Speaking up, when appropriate, can also serve your career development because this is the way you build rapport with providers, which may result in a letter of recommendation. Once you have mastered the art of scribing, you will become more efficient at your job, giving you more time to foster relationships with the providers. The better they know your character and you as a person, the more likely they will trust your charting abilities. Earning the trust of those you work with will make scribing more fun and help you stand out as a “superscribe,” ultimately distinguishing you from your peers. This can positively impact your professional future in healthcare, in terms of graduate programs and climbing the corporate ladder within your company.

There will be people in this work environment who you may not know well but are rooting for you on your professional healthcare journey. Sometimes members of the healthcare team will specifically encourage you to ask any questions you may have about this particular career path. And sometimes these people were once scribes themselves! So, yes. You are allowed and should feel inclined to smile or laugh at a joke, listen in on stories being shared with the team, and comment or offer insight on certain situations you can speak to. Even though a vendor, as the scribe, you are also a part of the team.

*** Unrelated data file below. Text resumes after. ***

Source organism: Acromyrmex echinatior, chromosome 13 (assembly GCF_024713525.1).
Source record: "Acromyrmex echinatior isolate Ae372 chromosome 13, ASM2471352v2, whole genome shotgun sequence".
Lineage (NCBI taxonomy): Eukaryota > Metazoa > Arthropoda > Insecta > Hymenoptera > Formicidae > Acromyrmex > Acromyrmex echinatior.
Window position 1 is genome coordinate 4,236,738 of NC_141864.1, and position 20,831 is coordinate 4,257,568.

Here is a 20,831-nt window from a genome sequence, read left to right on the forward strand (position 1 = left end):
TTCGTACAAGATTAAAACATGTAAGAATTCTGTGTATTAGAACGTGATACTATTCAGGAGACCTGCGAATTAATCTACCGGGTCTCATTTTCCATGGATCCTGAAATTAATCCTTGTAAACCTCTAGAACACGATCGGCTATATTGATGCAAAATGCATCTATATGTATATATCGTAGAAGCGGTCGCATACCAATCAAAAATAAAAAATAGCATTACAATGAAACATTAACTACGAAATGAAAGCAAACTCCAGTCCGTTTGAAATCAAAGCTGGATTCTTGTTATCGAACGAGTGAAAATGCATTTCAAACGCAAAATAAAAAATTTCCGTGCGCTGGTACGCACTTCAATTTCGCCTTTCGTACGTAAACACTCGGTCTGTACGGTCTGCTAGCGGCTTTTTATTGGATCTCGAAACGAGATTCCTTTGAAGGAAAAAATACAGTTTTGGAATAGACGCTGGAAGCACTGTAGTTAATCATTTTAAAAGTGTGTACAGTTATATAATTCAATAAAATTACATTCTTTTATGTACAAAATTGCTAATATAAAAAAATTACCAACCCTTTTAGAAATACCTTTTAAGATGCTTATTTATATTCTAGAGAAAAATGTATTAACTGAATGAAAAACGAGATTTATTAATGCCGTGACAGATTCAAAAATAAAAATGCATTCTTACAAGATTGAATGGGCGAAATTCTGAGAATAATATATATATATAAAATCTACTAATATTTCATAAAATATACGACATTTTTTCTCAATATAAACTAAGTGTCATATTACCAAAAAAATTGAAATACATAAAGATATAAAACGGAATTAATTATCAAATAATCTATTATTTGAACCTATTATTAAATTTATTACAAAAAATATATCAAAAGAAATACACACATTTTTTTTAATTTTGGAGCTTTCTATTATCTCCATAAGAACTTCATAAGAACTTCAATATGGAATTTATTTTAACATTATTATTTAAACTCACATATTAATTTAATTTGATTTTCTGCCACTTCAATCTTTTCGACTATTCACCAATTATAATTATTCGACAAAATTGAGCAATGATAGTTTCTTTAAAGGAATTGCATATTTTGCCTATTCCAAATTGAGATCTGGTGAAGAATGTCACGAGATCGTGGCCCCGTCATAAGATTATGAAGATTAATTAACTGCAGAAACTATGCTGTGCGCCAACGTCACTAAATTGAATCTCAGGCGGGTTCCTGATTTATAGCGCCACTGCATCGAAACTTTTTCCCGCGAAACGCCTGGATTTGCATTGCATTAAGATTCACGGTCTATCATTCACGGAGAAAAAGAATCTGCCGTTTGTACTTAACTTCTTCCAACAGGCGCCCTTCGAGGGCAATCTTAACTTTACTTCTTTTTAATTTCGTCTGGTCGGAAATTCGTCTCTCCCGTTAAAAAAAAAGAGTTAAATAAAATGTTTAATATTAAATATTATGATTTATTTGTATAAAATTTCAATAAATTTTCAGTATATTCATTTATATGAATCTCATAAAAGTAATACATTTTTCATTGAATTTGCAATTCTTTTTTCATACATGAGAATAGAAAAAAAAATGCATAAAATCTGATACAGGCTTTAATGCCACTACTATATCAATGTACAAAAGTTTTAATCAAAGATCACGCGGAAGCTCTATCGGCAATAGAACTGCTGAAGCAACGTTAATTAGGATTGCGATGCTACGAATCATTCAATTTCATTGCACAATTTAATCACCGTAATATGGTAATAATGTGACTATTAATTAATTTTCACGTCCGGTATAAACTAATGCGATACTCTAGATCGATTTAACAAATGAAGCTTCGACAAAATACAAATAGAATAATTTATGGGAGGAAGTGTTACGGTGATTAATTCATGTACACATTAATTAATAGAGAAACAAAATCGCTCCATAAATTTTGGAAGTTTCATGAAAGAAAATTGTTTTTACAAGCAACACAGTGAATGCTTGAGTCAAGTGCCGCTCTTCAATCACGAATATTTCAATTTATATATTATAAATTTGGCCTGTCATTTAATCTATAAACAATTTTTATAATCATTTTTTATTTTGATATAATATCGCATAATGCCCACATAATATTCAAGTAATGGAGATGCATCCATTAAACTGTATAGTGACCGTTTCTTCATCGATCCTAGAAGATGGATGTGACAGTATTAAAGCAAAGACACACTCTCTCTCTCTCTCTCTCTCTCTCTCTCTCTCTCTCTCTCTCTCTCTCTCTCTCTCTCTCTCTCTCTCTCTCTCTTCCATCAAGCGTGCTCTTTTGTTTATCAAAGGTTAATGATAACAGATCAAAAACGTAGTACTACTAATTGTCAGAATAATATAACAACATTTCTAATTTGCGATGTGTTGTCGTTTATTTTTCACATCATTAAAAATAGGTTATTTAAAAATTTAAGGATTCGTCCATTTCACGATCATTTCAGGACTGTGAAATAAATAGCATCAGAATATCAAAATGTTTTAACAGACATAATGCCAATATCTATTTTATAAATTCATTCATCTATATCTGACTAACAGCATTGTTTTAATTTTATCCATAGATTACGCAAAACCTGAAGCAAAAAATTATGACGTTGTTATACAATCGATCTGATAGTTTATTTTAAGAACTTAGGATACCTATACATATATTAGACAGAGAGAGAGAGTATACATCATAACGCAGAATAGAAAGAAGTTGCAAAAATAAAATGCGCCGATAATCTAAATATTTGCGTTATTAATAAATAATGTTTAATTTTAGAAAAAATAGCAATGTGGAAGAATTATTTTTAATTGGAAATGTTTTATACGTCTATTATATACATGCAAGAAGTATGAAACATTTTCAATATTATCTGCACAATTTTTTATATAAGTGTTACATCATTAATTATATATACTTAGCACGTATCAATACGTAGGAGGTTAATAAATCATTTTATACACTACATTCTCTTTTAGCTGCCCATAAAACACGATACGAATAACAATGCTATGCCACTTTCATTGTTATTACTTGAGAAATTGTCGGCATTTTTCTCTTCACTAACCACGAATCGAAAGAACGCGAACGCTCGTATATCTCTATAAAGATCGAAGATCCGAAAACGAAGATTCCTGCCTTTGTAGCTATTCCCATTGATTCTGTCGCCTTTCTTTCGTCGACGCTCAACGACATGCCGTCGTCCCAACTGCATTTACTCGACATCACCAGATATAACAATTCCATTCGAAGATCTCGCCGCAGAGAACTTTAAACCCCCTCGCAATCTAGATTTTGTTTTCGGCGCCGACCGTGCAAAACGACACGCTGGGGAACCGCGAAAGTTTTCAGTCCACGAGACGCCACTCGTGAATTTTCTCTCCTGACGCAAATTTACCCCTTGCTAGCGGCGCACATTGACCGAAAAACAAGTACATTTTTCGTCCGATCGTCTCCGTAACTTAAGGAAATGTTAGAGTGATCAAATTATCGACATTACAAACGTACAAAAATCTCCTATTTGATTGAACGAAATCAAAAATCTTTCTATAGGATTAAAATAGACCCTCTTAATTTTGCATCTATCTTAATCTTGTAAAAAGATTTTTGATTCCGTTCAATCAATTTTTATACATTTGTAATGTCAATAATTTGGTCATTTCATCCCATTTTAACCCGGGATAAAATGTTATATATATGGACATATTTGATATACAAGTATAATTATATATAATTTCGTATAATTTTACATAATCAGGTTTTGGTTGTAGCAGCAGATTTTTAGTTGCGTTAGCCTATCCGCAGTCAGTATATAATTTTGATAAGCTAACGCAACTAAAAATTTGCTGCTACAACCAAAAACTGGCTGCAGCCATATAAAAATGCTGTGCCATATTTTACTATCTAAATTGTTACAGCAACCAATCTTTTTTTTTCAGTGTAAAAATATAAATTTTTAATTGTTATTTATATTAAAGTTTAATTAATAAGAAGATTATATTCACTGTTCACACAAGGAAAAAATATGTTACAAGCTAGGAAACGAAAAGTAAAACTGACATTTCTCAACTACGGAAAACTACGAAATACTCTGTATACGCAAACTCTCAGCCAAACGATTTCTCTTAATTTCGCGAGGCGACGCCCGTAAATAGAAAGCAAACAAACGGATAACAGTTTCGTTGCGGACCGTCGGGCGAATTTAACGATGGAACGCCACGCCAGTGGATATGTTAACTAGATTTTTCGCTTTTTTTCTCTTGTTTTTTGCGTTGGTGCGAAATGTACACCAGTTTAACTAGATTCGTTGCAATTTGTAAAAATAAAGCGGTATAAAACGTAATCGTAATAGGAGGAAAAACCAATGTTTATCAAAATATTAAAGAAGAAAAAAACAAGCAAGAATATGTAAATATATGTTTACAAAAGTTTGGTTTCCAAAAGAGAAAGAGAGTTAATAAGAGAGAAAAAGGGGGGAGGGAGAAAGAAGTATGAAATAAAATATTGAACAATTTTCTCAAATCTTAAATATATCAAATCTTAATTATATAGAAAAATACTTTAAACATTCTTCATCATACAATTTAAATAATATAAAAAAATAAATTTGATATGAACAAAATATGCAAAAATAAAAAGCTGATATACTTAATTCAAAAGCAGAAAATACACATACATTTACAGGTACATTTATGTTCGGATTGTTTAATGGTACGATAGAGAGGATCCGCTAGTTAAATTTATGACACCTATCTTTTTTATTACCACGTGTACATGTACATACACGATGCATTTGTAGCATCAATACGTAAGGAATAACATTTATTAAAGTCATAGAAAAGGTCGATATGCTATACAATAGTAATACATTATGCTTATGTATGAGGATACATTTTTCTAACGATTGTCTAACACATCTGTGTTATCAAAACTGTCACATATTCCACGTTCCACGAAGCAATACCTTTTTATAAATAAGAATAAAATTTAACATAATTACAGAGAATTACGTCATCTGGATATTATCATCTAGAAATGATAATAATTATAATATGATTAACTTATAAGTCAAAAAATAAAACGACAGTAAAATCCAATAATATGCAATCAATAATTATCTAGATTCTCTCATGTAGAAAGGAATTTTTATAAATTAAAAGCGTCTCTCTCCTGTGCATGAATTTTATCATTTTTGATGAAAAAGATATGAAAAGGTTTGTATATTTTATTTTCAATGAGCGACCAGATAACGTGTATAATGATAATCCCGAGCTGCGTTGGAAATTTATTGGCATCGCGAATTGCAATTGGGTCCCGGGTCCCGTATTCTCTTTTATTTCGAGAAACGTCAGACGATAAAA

Medicine Through a Social Lens

Not only can you learn an invaluable amount of medical terminology and observe the day-to-day life of healthcare professionals, but you also get to be an integral part of the healthcare team. You have a remarkable opportunity to immerse yourself in your surroundings. Depending on the location and your specific site, you may hear fascinating life stories of patients, whether it may be the struggles they have faced with mental health or obstacles they have overcome while dealing with addiction. You may get to encounter individuals that are victims of healthcare disparities and other social inequities. You get to see medicine at its rawest and realest form. By exposing yourself to a diverse patient population, one that includes individuals from underserved communities, different cultures and races, and varying socioeconomic classes, you are given the chance to build both your structural and cultural competencies.